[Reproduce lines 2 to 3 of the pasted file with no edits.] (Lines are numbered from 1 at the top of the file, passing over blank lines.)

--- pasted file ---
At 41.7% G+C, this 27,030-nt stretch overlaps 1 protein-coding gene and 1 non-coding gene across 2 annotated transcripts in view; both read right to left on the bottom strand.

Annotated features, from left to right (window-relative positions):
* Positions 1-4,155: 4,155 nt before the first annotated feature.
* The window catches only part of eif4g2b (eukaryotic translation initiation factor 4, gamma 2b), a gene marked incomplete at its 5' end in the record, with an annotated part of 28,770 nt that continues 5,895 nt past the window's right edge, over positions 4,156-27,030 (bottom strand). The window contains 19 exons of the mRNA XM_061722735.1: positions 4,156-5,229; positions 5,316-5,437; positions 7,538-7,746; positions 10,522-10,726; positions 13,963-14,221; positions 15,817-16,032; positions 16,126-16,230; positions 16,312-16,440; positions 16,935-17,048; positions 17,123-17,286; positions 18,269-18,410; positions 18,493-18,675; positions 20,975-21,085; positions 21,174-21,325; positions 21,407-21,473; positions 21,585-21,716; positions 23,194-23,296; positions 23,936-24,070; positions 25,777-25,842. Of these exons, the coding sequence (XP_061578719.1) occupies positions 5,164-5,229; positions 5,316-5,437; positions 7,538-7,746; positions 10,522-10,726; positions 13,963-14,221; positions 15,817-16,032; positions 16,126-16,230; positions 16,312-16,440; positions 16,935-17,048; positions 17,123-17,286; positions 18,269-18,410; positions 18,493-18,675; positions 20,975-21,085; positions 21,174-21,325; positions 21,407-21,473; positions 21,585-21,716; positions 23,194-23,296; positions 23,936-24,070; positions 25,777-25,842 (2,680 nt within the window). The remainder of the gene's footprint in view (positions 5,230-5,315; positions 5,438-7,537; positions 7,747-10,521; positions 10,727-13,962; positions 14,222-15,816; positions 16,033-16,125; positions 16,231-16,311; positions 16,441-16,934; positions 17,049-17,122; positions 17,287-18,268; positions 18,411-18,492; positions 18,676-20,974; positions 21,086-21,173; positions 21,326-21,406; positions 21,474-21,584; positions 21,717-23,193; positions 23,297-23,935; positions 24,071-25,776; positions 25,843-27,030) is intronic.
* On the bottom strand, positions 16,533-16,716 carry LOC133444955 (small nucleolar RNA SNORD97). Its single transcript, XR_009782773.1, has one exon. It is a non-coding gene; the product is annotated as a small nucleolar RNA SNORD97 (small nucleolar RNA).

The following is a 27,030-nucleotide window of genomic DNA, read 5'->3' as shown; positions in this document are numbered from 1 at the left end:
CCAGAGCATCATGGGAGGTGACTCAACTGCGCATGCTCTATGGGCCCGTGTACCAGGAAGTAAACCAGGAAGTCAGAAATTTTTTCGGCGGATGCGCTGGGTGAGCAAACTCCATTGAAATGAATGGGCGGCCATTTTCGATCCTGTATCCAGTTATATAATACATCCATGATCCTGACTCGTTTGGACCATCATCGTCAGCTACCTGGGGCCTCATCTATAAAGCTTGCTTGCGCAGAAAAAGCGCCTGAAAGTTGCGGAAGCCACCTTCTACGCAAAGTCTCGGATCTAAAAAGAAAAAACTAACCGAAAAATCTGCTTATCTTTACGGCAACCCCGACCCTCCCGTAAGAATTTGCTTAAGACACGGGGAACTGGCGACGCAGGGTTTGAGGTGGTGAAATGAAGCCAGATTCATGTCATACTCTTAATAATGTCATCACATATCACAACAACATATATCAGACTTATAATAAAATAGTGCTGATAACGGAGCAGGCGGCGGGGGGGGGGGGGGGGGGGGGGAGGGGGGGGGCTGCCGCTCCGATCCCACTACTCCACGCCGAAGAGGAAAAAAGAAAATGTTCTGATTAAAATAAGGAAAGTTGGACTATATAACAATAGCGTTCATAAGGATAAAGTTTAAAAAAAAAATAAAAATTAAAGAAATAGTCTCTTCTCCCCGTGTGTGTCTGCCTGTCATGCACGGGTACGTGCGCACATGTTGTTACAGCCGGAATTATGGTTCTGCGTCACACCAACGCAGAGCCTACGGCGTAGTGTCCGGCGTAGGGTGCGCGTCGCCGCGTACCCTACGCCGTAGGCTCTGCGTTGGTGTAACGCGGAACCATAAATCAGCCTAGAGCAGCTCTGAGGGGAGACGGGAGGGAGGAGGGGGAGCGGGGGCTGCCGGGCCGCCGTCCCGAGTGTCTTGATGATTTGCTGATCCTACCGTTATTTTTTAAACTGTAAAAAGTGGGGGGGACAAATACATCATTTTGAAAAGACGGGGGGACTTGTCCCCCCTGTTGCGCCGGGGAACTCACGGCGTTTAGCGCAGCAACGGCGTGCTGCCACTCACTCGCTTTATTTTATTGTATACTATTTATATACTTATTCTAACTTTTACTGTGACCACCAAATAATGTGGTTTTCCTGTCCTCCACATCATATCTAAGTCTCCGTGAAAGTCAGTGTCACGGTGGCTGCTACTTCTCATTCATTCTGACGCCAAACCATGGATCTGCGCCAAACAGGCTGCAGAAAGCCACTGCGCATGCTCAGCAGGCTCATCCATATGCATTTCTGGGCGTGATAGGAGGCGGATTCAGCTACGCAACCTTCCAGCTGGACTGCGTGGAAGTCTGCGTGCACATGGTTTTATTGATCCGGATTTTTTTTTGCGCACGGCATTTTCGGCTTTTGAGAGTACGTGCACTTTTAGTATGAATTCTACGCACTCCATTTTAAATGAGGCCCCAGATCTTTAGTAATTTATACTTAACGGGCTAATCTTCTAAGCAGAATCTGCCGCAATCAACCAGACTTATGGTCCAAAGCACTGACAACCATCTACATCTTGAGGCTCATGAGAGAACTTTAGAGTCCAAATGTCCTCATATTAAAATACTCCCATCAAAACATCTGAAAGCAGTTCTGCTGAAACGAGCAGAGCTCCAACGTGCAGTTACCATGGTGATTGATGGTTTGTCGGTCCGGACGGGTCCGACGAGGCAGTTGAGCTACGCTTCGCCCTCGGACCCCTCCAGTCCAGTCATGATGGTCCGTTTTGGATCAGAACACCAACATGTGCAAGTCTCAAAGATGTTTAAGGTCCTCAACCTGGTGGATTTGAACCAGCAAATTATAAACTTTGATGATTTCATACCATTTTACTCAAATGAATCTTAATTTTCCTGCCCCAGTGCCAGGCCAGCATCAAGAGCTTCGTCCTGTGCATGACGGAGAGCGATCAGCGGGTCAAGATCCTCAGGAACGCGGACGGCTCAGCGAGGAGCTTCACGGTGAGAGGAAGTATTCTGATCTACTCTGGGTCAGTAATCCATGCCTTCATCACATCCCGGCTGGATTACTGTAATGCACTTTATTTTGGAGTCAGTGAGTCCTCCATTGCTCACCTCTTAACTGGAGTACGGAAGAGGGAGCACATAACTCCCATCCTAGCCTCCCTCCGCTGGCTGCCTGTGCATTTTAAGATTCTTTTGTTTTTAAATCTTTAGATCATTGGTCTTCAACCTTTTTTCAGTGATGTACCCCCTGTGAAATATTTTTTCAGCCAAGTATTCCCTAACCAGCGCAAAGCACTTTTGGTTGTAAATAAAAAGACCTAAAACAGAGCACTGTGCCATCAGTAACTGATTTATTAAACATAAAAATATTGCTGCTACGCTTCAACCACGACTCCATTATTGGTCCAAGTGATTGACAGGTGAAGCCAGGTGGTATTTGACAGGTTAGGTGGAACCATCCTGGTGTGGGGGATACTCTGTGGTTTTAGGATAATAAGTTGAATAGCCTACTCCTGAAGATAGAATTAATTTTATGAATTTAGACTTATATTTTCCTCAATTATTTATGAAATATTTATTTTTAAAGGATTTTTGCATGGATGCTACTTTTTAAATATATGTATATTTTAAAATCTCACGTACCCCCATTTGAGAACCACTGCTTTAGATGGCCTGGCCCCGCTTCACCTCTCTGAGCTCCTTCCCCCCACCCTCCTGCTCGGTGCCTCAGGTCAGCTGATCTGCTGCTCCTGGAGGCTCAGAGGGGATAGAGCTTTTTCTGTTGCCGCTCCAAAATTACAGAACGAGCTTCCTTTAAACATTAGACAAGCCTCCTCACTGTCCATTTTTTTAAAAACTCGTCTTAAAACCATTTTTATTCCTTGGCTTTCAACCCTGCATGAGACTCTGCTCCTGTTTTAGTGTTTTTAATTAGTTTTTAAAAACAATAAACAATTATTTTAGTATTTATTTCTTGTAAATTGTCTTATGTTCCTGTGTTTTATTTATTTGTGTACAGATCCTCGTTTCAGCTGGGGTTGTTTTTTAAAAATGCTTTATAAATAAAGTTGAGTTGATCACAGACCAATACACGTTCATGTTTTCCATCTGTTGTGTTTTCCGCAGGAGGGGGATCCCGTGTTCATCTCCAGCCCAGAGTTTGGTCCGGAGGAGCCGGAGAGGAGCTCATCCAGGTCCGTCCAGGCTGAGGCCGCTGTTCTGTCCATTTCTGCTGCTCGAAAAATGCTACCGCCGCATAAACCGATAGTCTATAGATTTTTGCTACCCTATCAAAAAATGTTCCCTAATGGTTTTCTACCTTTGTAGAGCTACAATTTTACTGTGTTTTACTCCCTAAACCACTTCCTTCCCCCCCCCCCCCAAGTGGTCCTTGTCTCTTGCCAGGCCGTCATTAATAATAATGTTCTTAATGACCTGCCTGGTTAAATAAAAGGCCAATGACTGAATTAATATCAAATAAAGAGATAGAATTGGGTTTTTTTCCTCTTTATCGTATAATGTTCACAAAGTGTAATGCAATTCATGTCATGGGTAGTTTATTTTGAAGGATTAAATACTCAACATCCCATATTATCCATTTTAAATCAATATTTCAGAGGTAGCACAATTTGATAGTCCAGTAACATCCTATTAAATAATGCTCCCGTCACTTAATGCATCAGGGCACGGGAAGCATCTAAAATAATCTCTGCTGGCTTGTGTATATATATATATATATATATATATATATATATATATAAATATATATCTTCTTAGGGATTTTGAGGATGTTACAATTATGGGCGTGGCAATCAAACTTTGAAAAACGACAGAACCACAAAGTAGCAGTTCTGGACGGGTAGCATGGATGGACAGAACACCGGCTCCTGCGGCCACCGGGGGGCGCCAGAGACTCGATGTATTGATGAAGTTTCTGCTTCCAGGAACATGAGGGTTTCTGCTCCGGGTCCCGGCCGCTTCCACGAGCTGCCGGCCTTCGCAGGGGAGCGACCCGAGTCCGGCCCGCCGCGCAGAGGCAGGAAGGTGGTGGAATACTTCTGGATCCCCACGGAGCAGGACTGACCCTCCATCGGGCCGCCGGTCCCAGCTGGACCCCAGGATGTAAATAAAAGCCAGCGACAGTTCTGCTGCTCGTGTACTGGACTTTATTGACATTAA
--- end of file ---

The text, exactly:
Annotated features, from left to right (window-relative positions):
* Positions 1-4,155: 4,155 nt before the first annotated feature.